Statement made on 03 May 2012 by Senator Céline Hervieux-Payette
Hon. Céline Hervieux-Payette:
Honourable senators, on this World Press Freedom Day, I speak in this chamber today to assure the Canadian public that the fundamental principles of journalism are being respected.
Allow me to refer to the code of conduct of the Fédération professionnelle des journalistes du Québec to outline the fundamental values of journalism in Canada.
We know that journalists' work must be based on the critical thinking that pushes them to question everything, the impartiality that pushes them to do their research and report on the various aspects of a situation, the independence that keeps them at arm's length from power and lobby groups, the honesty that makes them stick to the facts, and a number of other principles.
In the collective agreement between CBC/Radio-Canada and the Syndicat des communications de Radio-Canada, which expires on September 30, 2012, it is agreed that in order to fulfill the mandate given to the corporation by Parliament through the Broadcasting Act, CBC/Radio-Canada staff members will report factually and without intent to deceive the public. The parties recognize that the primary professional obligations of the corporation and of its employees are toward the public, which is entitled to news and information that is impartial, complete, factual and balanced — that is from section 47.2 of the agreement.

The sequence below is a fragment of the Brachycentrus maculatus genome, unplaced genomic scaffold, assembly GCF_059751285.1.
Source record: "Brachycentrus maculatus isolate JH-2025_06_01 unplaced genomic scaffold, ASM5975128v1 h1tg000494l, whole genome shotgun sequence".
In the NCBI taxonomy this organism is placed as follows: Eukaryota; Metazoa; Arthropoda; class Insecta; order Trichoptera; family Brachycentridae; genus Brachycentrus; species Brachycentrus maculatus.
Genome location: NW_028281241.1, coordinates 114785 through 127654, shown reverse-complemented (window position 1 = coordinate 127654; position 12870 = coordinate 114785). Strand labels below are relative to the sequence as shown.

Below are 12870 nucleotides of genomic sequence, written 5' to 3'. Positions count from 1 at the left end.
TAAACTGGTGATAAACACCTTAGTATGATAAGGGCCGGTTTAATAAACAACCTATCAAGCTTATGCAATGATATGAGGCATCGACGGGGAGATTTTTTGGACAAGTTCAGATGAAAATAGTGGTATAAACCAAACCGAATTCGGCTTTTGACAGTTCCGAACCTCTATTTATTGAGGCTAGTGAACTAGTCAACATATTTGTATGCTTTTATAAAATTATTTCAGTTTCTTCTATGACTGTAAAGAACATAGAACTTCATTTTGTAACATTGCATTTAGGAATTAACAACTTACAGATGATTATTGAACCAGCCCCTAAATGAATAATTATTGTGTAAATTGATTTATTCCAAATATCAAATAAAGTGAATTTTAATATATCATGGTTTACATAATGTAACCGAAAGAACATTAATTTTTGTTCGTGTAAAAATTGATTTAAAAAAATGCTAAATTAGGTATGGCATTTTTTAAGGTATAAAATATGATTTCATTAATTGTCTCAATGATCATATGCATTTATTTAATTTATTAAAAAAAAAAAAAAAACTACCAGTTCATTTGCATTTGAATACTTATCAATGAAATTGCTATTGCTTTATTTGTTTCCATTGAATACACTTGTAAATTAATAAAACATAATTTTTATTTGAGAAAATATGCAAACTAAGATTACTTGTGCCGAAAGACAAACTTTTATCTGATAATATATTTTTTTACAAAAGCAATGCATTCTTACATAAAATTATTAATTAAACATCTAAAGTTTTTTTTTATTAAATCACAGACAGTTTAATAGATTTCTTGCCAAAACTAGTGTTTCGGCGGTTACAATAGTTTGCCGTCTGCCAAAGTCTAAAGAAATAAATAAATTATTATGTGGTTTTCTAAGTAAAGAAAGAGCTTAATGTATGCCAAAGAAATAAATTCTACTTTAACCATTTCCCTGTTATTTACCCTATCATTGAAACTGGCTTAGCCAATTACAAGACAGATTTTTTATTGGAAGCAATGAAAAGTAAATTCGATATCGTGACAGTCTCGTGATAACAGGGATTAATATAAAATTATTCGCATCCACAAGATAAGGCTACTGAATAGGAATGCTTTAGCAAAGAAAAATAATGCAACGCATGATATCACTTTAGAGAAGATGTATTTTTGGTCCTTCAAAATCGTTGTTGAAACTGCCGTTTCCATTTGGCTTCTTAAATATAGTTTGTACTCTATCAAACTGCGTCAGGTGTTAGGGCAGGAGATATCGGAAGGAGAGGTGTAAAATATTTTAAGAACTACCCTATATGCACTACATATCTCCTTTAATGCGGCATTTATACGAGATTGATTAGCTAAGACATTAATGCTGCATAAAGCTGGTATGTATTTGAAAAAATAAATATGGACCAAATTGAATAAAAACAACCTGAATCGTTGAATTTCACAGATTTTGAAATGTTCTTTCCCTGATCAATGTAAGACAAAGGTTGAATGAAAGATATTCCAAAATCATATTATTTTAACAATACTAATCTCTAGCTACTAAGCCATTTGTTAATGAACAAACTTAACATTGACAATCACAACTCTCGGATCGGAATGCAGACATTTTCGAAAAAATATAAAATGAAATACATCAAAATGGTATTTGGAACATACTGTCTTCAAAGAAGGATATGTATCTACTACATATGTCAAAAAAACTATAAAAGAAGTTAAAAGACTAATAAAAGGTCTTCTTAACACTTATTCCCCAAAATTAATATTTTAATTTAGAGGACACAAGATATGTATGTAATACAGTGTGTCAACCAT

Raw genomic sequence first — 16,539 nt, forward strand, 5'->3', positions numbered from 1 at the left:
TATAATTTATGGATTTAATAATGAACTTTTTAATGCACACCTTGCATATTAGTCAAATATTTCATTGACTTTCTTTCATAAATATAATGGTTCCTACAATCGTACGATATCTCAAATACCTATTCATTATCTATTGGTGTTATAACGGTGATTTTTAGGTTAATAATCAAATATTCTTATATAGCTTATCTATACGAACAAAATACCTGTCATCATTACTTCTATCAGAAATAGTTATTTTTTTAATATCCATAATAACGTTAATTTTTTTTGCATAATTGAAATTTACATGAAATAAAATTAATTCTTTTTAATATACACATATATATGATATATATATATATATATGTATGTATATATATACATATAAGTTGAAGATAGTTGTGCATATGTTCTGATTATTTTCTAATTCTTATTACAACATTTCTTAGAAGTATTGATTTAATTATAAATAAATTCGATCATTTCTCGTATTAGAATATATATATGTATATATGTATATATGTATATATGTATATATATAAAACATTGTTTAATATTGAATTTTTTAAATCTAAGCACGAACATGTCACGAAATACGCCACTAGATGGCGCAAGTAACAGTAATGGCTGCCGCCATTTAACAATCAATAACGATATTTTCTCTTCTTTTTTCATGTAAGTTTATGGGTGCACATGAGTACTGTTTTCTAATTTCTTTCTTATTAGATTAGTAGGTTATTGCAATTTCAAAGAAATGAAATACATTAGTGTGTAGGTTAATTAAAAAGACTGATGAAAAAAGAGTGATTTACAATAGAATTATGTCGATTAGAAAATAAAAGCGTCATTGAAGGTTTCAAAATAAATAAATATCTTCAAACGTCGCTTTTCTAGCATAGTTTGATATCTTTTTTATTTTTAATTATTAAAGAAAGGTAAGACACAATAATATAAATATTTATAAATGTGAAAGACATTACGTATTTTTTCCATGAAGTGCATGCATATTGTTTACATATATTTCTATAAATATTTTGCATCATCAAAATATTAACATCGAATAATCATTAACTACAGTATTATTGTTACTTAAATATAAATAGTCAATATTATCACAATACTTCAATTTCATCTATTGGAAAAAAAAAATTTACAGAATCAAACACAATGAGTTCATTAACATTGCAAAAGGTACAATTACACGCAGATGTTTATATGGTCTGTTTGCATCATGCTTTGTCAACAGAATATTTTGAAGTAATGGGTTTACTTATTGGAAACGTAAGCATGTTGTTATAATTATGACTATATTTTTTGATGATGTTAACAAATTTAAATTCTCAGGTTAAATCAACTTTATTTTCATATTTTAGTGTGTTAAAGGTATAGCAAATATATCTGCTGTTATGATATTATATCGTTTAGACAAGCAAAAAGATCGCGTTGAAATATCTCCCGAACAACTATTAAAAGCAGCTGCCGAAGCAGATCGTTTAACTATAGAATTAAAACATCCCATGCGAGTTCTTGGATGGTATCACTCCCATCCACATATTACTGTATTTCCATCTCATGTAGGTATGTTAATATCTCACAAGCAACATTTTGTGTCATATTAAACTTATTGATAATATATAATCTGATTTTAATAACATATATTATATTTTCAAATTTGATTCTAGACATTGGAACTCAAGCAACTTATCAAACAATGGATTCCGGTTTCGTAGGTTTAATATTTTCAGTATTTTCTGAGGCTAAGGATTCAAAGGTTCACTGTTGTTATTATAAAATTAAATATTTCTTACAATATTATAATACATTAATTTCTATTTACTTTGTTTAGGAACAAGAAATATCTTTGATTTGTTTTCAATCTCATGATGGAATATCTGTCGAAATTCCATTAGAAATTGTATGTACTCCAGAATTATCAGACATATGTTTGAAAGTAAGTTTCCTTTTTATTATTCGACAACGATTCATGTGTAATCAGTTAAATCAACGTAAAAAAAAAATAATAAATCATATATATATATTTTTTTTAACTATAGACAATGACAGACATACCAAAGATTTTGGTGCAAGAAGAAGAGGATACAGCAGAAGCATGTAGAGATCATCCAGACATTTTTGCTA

On December 21, 2011, the Conservative government imposed a type of "pledge of allegiance" on all federal institutions through a so-called values and ethics code. The code describes the values and behaviours expected of public officials in all activities related to the performance of their professional duties. This so-called code was established by the Treasury Board, in accordance with section 5 of the Public Servants Disclosure Protection Act.
In this regard, it must be stated that under the Broadcasting Act, CBC/Radio-Canada staff are not subject to the so-called values and ethics code. Although the corporation is a federal institution, section 44(3) of the Broadcasting Act states that staff members are not officers or servants of Her Majesty.
In fact, under section 46(5), the corporation shall, in pursuit of its objects, enjoy freedom of expression and journalistic, creative and programming independence. Therefore, CBC staff enjoy an exception and are not subject to the values and ethics code.
Finally, CBC/Radio-Canada adopted a new code of ethics on April 2, 2012, to introduce guidelines for standards of integrity and professional conduct for its staff. This new code is a serious threat to the independence of the public broadcaster and its staff. Section 1.2 of the code states that CBC/Radio-Canada staff must loyally carry out the decisions of their leaders and support ministers in their accountability to Parliament and Canadians. And there is obviously no exception for the opposition.
The Conservative government and the new CBC/Radio-Canada code of ethics violate the principles of independence and impartiality that are so closely associated with the profession of journalism, and are a serious threat to the preservation of Canadian democracy, where freedom of the press is a fundamental value enshrined in our Constitution.